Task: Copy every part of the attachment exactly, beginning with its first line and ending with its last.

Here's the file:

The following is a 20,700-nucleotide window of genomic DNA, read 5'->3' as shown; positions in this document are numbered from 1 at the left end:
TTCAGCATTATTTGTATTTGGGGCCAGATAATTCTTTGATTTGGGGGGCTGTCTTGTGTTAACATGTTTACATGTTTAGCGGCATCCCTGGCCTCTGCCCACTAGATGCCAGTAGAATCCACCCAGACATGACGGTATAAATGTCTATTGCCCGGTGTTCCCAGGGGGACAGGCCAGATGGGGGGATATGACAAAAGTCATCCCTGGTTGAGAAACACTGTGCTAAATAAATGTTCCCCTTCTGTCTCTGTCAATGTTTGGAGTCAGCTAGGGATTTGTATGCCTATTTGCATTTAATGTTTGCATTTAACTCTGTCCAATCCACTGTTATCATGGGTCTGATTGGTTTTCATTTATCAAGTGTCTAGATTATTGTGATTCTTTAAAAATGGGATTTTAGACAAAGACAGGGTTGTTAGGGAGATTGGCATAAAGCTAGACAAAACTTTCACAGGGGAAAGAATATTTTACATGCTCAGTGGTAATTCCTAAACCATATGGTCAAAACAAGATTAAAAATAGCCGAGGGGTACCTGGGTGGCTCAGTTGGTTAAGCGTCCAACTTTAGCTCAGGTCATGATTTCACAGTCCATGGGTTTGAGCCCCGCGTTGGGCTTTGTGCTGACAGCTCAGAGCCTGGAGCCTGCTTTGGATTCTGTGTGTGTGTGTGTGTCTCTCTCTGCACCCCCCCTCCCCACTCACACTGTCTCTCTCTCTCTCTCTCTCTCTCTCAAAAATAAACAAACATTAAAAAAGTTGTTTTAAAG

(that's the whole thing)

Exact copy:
The following is a 20,700-nucleotide window of genomic DNA, read 5'->3' as shown; positions in this document are numbered from 1 at the left end:
TTCAGCATTATTTGTATTTGGGGCCAGATAATTCTTTGATTTGGGGGGCTGTCTTGTGTTAACATGTTTACATGTTTAGCGGCATCCCTGGCCTCTGCCCACTAGATGCCAGTAGAATCCACCCAGACATGACGGTATAAATGTCTATTGCCCGGTGTTCCCAGGGGGACAGGCCAGATGGGGGGATATGACAAAAGTCATCCCTGGTTGAGAAACACTGTGCTAAATAAATGTTCCCCTTCTGTCTCTGTCAATGTTTGGAGTCAGCTAGGGATTTGTATGCCTATTTGCATTTAATGTTTGCATTTAACTCTGTCCAATCCACTGTTATCATGGGTCTGATTGGTTTTCATTTATCAAGTGTCTAGATTATTGTGATTCTTTAAAAATGGGATTTTAGACAAAGACAGGGTTGTTAGGGAGATTGGCATAAAGCTAGACAAAACTTTCACAGGGGAAAGAATATTTTACATGCTCAGTGGTAATTCCTAAACCATATGGTCAAAACAAGATTAAAAATAGCCGAGGGGTACCTGGGTGGCTCAGTTGGTTAAGCGTCCAACTTTAGCTCAGGTCATGATTTCACAGTCCATGGGTTTGAGCCCCGCGTTGGGCTTTGTGCTGACAGCTCAGAGCCTGGAGCCTGCTTTGGATTCTGTGTGTGTGTGTGTGTCTCTCTCTGCACCCCCCCTCCCCACTCACACTGTCTCTCTCTCTCTCTCTCTCTCTCTCAAAAATAAACAAACATTAAAAAAGTTGTTTTAAAG